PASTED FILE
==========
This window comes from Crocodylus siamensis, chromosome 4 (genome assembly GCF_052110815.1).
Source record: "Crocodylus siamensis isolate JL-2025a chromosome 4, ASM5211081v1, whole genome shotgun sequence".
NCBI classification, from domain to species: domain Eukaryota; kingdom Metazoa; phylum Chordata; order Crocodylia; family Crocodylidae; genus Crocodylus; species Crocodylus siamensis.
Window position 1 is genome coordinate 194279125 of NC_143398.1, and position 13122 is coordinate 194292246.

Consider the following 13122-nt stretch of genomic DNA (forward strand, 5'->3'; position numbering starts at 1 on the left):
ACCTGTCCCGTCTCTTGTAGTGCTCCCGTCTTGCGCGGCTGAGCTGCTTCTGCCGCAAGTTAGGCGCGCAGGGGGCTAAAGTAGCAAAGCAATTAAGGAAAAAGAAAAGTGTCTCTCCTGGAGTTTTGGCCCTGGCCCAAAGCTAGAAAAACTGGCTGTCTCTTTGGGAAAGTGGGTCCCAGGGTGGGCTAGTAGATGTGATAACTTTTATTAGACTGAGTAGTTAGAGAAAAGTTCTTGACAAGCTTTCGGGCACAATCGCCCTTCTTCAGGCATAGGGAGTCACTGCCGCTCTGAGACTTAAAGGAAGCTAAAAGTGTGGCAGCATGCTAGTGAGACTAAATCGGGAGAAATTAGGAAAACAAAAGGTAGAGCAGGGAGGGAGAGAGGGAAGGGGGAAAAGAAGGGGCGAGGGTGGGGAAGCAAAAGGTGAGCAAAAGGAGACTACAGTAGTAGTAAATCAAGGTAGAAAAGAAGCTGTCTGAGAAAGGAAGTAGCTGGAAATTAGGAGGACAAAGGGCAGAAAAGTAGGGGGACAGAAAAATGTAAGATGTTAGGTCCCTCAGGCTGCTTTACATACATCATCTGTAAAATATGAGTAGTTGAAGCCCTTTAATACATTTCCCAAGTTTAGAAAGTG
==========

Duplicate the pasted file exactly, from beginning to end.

This window comes from Crocodylus siamensis, chromosome 4 (genome assembly GCF_052110815.1).
Source record: "Crocodylus siamensis isolate JL-2025a chromosome 4, ASM5211081v1, whole genome shotgun sequence".
NCBI classification, from domain to species: domain Eukaryota; kingdom Metazoa; phylum Chordata; order Crocodylia; family Crocodylidae; genus Crocodylus; species Crocodylus siamensis.
Window position 1 is genome coordinate 194279125 of NC_143398.1, and position 13122 is coordinate 194292246.

Consider the following 13122-nt stretch of genomic DNA (forward strand, 5'->3'; position numbering starts at 1 on the left):
ACCTGTCCCGTCTCTTGTAGTGCTCCCGTCTTGCGCGGCTGAGCTGCTTCTGCCGCAAGTTAGGCGCGCAGGGGGCTAAAGTAGCAAAGCAATTAAGGAAAAAGAAAAGTGTCTCTCCTGGAGTTTTGGCCCTGGCCCAAAGCTAGAAAAACTGGCTGTCTCTTTGGGAAAGTGGGTCCCAGGGTGGGCTAGTAGATGTGATAACTTTTATTAGACTGAGTAGTTAGAGAAAAGTTCTTGACAAGCTTTCGGGCACAATCGCCCTTCTTCAGGCATAGGGAGTCACTGCCGCTCTGAGACTTAAAGGAAGCTAAAAGTGTGGCAGCATGCTAGTGAGACTAAATCGGGAGAAATTAGGAAAACAAAAGGTAGAGCAGGGAGGGAGAGAGGGAAGGGGGAAAAGAAGGGGCGAGGGTGGGGAAGCAAAAGGTGAGCAAAAGGAGACTACAGTAGTAGTAAATCAAGGTAGAAAAGAAGCTGTCTGAGAAAGGAAGTAGCTGGAAATTAGGAGGACAAAGGGCAGAAAAGTAGGGGGACAGAAAAATGTAAGATGTTAGGTCCCTCAGGCTGCTTTACATACATCATCTGTAAAATATGAGTAGTTGAAGCCCTTTAATACATTTCCCAAGTTTAGAAAGTG